Turbulent Journey for America’s Cup

Published on July 28th, 2013

The mission of this edition of the America’s Cup was to grow its audience, but most of the attention thus far has come from the issues surrounding the event. The prospect of great racing should help to turn the tide, but as this report in the New York Times details, that shift would need to move a lot of water. Read on…

(July 26, 2013) – The race was scheduled to begin at 12:15 p.m., and fans were expected to pour into the well-manicured America’s Cup Park and line themselves all around the waterfront of San Francisco Bay to watch. Years of planning, promise and promotion were built toward what organizers called “America’s Cup Summer of Racing.”

But this race, like most of the others so far, featured one boat, albeit an impressively majestic and fast one, sailing back and forth across the water. Even the competitors found it a bit laughable — the world’s most prestigious sailing race reduced to a glorified scrimmage.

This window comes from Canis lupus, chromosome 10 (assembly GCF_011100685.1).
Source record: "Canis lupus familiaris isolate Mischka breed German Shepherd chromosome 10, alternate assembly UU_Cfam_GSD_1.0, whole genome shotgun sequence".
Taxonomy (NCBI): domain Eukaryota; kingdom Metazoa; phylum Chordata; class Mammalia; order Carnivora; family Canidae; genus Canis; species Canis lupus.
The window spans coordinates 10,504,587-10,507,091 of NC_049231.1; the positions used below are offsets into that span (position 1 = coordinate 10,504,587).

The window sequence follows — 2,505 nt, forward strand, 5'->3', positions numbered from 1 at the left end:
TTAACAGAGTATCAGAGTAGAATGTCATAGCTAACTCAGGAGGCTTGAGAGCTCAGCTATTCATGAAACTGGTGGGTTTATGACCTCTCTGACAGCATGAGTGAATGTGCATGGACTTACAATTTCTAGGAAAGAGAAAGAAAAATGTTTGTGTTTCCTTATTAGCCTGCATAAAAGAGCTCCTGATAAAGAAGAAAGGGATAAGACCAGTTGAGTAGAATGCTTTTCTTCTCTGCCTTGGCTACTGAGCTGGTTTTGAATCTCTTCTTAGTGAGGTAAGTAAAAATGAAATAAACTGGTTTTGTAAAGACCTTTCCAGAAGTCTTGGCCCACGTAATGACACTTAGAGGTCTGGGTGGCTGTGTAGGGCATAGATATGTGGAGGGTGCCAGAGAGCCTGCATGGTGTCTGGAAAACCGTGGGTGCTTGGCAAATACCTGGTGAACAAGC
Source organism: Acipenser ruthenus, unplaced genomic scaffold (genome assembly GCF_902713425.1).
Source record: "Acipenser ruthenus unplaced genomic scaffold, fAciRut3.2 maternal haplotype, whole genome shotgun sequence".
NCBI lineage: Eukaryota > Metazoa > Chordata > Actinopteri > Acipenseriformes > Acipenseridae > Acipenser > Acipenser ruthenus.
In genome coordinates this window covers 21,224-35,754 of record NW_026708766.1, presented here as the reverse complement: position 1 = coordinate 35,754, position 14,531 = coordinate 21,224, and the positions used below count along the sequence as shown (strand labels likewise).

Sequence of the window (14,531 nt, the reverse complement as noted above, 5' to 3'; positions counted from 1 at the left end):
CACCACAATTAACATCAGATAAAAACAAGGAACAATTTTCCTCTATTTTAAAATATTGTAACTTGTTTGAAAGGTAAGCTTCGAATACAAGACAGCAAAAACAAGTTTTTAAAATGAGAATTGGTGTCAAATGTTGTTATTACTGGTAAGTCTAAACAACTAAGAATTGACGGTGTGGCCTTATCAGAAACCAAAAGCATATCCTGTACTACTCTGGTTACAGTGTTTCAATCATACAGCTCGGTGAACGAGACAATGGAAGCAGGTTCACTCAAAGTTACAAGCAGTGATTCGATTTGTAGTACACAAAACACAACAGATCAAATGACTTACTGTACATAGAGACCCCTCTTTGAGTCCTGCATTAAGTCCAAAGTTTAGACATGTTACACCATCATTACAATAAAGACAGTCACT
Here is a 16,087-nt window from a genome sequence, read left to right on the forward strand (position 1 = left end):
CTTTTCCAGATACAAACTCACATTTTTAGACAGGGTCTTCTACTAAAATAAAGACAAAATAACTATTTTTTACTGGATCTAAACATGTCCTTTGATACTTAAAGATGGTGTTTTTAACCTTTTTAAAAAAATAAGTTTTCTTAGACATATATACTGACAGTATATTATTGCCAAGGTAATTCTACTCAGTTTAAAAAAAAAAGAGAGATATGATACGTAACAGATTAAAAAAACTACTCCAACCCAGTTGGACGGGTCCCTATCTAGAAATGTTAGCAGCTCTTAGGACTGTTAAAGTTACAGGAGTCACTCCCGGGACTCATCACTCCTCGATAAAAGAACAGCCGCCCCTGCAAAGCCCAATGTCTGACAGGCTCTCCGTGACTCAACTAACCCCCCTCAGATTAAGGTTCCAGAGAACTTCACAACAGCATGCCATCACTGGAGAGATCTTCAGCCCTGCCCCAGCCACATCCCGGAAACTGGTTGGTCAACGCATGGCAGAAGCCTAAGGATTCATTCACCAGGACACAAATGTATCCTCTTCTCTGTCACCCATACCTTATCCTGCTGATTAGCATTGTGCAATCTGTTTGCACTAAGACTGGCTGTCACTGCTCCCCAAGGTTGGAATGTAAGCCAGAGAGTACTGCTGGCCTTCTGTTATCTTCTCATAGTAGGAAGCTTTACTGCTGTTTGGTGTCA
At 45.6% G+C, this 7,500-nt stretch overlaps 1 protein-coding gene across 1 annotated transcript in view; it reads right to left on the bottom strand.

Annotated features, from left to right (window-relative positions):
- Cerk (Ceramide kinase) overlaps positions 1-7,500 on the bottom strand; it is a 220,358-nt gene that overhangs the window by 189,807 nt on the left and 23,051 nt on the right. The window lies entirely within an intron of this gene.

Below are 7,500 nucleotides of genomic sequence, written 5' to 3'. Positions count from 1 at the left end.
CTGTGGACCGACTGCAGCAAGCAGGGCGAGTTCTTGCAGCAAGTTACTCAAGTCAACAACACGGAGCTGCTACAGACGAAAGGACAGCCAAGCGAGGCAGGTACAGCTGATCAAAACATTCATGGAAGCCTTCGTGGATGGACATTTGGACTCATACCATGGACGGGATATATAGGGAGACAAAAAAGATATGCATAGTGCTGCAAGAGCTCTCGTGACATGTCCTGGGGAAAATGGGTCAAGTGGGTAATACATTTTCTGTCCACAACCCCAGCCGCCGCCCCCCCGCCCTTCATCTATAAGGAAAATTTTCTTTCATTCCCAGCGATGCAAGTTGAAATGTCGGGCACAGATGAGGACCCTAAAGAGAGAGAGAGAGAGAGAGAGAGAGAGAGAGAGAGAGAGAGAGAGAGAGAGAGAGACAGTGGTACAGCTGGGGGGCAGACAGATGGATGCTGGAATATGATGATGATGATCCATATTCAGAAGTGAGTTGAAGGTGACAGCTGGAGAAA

“Halfway through race 1,” Emirates Team New Zealand posted on Twitter during the event’s first race, on July 7. “No surprises to be leading in a race with ourselves.”

Others were more critical. The San Francisco Chronicle called it “perhaps the worst nautical launch since the Titanic set off across the North Atlantic.”

In its first month, the America’s Cup, returning to the United States for the first time since 1995, has been viewed as a flotsam of broken promises and undelivered spectacle, stained by the May death of a sailor.

Little has gone as planned. Initial hopes were that 15 teams would compete with 72-foot catamarans, but there are only four. Oracle Team USA, the defending champion owned by the billionaire Larry Ellison, has a free pass to September’s finals. Another team, Sweden’s Artemis Racing, returned to the water this week for the first time since its boat capsized on May 9, killing the sailor Andrew Simpson. Artemis hopes to begin racing in August, joining what is formally called the Louis Vuitton Cup to determine which challenger will meet Oracle Team USA in September.

An exciting, vigorous competition was expected by now. Instead, teams are sniping, sponsors are groaning, people are suing, city officials are worrying and fans are not sure what to make of the entire enterprise. – Read on

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